With enough momentum, the flake would fall into the containing gully on the right. With Liam safely tucked away 45 degrees from where it would fall, I concentrated my efforts into rocking it back and forth. Every push increasing the wobble factor by an inch or two. Finally, the hideous fang ripped from its socket but to my absolute horror, it defied gravity and twisted away from its intended destination and in an explosions of grass and shards of splintered rock, headed straight for Liam!

At this point, Liam was about 30‘ away at the base of the rib and I still had time to scream a warning...What was it..’LOOK OUT’..’BELOW’..’RUN’!!!...who knows. Whatever I shouted,it was enough for Liam to press himself into the rock as the rotten flake glanced off the rib just above his head and practically parting his hair-he swears he felt the wind rush as it passed over- exploded into the field of scree beyond.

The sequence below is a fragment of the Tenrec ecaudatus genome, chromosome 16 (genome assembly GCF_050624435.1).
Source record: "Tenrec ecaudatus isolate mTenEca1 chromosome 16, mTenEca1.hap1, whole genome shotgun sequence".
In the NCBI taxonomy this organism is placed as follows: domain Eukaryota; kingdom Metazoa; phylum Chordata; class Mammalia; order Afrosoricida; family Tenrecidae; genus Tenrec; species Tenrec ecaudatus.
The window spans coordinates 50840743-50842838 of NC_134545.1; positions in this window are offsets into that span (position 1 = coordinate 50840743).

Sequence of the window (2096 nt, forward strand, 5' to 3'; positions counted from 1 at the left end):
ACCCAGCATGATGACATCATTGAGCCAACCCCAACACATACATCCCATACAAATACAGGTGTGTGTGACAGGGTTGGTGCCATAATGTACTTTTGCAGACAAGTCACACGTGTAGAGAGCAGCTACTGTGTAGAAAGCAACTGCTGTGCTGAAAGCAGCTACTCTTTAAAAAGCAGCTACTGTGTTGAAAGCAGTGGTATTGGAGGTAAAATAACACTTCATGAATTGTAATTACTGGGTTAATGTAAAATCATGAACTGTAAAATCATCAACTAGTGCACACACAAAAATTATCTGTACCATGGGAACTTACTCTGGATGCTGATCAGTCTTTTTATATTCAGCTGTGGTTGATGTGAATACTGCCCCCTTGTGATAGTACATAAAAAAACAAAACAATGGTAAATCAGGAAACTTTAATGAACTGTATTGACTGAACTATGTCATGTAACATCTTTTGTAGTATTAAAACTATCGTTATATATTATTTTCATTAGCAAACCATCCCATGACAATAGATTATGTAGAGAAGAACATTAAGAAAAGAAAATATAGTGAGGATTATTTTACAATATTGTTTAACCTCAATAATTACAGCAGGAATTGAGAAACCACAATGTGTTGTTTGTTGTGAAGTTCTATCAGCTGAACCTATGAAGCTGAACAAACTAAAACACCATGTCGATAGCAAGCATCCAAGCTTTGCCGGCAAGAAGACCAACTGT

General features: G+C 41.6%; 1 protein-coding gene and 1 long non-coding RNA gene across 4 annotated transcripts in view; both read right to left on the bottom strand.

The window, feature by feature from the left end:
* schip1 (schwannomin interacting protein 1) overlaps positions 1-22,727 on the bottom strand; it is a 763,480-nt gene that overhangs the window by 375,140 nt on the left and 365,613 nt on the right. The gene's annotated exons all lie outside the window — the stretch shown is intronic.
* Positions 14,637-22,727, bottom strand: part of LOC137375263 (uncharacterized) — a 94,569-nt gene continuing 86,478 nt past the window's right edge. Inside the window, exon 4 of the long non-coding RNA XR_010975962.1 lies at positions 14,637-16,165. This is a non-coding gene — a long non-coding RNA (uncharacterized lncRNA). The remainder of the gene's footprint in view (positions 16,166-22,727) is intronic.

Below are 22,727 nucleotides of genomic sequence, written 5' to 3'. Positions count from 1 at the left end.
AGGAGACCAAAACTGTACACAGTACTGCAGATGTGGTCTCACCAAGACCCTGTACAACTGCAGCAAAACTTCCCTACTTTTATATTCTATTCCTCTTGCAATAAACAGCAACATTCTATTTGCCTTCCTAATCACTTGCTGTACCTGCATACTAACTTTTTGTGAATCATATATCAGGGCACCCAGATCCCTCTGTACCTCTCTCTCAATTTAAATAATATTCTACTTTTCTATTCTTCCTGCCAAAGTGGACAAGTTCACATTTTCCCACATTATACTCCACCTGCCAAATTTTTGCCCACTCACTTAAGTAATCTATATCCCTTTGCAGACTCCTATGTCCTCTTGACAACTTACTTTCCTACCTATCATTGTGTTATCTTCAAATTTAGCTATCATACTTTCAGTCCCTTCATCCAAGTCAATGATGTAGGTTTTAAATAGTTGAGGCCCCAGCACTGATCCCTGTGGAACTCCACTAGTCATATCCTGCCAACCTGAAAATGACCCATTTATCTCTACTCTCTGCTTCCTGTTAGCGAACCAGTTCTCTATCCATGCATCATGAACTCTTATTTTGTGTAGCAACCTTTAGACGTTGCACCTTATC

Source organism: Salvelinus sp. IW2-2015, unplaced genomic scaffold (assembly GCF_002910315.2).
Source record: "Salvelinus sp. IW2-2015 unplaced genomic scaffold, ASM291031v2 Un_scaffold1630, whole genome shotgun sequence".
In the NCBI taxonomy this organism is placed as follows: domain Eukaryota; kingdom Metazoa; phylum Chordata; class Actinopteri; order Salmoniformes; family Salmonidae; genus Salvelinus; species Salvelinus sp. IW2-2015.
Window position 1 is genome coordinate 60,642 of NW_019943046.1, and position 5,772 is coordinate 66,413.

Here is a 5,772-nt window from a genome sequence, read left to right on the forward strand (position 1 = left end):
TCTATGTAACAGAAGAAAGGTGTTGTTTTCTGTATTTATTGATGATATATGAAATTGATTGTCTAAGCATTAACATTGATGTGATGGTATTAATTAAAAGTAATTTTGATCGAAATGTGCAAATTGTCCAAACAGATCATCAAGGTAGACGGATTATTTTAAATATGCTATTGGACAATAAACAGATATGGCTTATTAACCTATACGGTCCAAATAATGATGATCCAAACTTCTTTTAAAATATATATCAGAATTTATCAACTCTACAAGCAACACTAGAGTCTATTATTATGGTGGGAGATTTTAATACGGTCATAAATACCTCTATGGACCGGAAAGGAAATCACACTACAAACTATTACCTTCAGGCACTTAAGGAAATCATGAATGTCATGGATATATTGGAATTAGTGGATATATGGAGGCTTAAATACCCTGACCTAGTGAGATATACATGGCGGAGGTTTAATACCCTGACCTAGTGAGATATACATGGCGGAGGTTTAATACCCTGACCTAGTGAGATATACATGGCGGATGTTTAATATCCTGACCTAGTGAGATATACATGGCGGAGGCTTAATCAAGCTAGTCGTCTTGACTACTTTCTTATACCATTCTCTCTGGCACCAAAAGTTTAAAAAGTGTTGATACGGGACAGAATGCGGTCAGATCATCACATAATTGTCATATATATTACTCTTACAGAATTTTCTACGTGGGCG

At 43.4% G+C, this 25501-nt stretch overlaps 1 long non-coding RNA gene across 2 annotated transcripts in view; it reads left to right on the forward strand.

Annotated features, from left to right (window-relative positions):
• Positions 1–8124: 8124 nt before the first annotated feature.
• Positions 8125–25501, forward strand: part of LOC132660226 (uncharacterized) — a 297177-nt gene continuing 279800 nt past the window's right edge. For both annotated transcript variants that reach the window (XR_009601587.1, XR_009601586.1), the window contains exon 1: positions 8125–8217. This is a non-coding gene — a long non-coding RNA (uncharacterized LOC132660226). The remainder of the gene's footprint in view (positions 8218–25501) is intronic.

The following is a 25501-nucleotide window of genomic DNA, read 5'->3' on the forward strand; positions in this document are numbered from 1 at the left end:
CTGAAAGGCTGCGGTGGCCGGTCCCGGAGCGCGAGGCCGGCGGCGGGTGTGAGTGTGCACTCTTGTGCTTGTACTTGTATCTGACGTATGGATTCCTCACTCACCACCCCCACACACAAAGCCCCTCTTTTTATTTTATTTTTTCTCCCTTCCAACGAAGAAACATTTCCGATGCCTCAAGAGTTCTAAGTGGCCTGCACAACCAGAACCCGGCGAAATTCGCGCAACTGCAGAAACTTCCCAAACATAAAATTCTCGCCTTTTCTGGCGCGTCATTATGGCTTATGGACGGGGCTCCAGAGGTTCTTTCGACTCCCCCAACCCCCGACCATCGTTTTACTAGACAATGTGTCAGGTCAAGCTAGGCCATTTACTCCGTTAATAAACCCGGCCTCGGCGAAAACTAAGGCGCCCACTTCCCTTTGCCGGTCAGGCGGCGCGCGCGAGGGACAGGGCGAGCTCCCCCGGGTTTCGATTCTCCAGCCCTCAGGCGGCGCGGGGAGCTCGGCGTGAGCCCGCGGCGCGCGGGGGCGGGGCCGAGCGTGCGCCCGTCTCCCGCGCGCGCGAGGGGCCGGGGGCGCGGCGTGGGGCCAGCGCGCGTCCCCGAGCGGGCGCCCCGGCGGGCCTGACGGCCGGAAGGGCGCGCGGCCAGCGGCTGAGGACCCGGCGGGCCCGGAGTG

White faced and white knuckled with horror -as was poor Henry posted on the arete opposite where he was on photo duty- in the words of the man 'I got my shit together' and on auto pilot, completed the route as Stonecrop (Direct) .

Years later, I still shudder at what might have been. There are some things far worse than death and accidentally reducing your child to a pulverised mass of blood and shattered bone is one of them!